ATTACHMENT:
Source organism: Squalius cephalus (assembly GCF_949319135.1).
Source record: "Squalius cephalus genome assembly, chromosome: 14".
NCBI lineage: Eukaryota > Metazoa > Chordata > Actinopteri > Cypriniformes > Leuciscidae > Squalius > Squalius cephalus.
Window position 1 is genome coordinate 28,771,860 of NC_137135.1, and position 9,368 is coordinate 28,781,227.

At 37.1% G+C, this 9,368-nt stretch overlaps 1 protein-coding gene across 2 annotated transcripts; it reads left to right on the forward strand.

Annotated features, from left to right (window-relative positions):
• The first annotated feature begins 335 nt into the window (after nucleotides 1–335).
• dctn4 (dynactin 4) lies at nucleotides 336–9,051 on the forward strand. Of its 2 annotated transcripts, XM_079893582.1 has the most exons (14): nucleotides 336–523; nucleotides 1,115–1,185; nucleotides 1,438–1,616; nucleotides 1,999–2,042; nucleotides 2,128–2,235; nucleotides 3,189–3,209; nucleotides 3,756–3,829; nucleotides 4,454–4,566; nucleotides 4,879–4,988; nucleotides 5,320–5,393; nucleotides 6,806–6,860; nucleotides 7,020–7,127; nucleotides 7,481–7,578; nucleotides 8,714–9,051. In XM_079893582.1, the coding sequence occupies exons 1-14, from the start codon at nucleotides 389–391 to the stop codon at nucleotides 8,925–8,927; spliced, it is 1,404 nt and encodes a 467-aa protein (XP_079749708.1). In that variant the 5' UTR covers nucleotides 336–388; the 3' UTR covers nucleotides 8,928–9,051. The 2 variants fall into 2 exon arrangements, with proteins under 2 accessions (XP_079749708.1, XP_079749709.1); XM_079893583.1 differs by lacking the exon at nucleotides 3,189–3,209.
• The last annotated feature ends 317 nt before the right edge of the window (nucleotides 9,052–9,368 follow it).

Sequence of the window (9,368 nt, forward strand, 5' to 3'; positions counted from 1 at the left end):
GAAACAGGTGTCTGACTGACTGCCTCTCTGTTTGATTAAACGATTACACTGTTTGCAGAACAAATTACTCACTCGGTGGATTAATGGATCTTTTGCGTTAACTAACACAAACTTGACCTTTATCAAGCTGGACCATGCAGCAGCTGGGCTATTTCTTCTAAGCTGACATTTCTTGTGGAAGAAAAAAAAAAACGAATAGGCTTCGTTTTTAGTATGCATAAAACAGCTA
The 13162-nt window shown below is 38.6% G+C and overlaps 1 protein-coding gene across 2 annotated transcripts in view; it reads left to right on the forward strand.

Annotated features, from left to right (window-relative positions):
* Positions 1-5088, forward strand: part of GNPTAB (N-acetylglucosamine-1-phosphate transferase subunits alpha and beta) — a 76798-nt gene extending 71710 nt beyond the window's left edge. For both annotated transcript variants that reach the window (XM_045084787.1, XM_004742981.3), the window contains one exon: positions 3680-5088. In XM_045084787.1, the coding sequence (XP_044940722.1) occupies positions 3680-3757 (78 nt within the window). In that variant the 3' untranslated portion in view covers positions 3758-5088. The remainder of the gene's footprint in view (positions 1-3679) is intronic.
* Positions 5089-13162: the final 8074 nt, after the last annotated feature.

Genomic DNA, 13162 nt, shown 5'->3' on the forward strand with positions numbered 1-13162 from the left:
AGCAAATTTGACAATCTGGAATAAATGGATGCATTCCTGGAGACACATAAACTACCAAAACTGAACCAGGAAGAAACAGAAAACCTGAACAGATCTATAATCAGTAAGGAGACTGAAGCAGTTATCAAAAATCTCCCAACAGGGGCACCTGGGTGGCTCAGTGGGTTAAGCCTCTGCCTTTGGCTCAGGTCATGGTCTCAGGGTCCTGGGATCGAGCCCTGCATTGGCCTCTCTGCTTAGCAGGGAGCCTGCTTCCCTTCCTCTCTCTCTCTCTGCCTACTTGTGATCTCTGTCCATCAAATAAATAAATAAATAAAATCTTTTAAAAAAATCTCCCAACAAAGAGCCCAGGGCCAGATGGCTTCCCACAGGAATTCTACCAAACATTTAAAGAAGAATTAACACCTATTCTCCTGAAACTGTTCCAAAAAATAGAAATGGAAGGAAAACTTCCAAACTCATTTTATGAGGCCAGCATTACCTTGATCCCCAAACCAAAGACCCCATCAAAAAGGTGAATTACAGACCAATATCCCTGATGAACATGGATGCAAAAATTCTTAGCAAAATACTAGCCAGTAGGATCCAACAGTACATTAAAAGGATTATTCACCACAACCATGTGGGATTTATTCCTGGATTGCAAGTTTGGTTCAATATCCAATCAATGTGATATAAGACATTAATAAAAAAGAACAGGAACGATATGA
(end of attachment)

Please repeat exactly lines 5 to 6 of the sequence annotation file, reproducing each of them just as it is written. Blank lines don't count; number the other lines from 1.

At 37.1% G+C, this 9,368-nt stretch overlaps 1 protein-coding gene across 2 annotated transcripts; it reads left to right on the forward strand.

Annotated features, from left to right (window-relative positions):